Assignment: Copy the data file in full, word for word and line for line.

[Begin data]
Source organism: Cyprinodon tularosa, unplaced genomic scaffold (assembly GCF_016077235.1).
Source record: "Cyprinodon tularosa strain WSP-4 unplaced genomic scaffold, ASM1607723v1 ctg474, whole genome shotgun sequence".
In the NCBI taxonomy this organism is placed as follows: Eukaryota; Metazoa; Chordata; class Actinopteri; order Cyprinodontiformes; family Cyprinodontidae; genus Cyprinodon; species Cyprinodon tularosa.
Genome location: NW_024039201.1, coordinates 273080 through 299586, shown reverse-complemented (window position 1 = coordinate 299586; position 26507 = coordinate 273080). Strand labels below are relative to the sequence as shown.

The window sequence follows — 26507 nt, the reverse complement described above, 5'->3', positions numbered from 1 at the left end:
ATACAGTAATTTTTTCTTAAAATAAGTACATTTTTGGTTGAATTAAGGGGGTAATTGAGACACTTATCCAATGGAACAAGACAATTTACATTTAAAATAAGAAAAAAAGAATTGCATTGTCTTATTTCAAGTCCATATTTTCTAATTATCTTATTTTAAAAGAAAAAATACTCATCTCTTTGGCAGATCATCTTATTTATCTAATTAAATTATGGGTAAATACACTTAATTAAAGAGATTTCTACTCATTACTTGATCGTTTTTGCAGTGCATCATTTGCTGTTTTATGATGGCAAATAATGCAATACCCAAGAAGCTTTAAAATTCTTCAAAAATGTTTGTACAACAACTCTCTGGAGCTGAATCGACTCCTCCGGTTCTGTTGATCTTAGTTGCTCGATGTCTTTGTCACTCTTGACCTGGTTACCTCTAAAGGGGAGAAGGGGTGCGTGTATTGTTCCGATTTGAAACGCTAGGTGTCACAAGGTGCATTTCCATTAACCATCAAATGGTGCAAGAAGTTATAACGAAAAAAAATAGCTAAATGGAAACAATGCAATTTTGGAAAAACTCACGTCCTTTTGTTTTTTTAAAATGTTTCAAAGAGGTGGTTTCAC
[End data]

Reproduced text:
Source organism: Cyprinodon tularosa, unplaced genomic scaffold (assembly GCF_016077235.1).
Source record: "Cyprinodon tularosa strain WSP-4 unplaced genomic scaffold, ASM1607723v1 ctg474, whole genome shotgun sequence".
In the NCBI taxonomy this organism is placed as follows: Eukaryota; Metazoa; Chordata; class Actinopteri; order Cyprinodontiformes; family Cyprinodontidae; genus Cyprinodon; species Cyprinodon tularosa.
Genome location: NW_024039201.1, coordinates 273080 through 299586, shown reverse-complemented (window position 1 = coordinate 299586; position 26507 = coordinate 273080). Strand labels below are relative to the sequence as shown.

The window sequence follows — 26507 nt, the reverse complement described above, 5'->3', positions numbered from 1 at the left end:
ATACAGTAATTTTTTCTTAAAATAAGTACATTTTTGGTTGAATTAAGGGGGTAATTGAGACACTTATCCAATGGAACAAGACAATTTACATTTAAAATAAGAAAAAAAGAATTGCATTGTCTTATTTCAAGTCCATATTTTCTAATTATCTTATTTTAAAAGAAAAAATACTCATCTCTTTGGCAGATCATCTTATTTATCTAATTAAATTATGGGTAAATACACTTAATTAAAGAGATTTCTACTCATTACTTGATCGTTTTTGCAGTGCATCATTTGCTGTTTTATGATGGCAAATAATGCAATACCCAAGAAGCTTTAAAATTCTTCAAAAATGTTTGTACAACAACTCTCTGGAGCTGAATCGACTCCTCCGGTTCTGTTGATCTTAGTTGCTCGATGTCTTTGTCACTCTTGACCTGGTTACCTCTAAAGGGGAGAAGGGGTGCGTGTATTGTTCCGATTTGAAACGCTAGGTGTCACAAGGTGCATTTCCATTAACCATCAAATGGTGCAAGAAGTTATAACGAAAAAAAATAGCTAAATGGAAACAATGCAATTTTGGAAAAACTCACGTCCTTTTGTTTTTTTAAAATGTTTCAAAGAGGTGGTTTCAC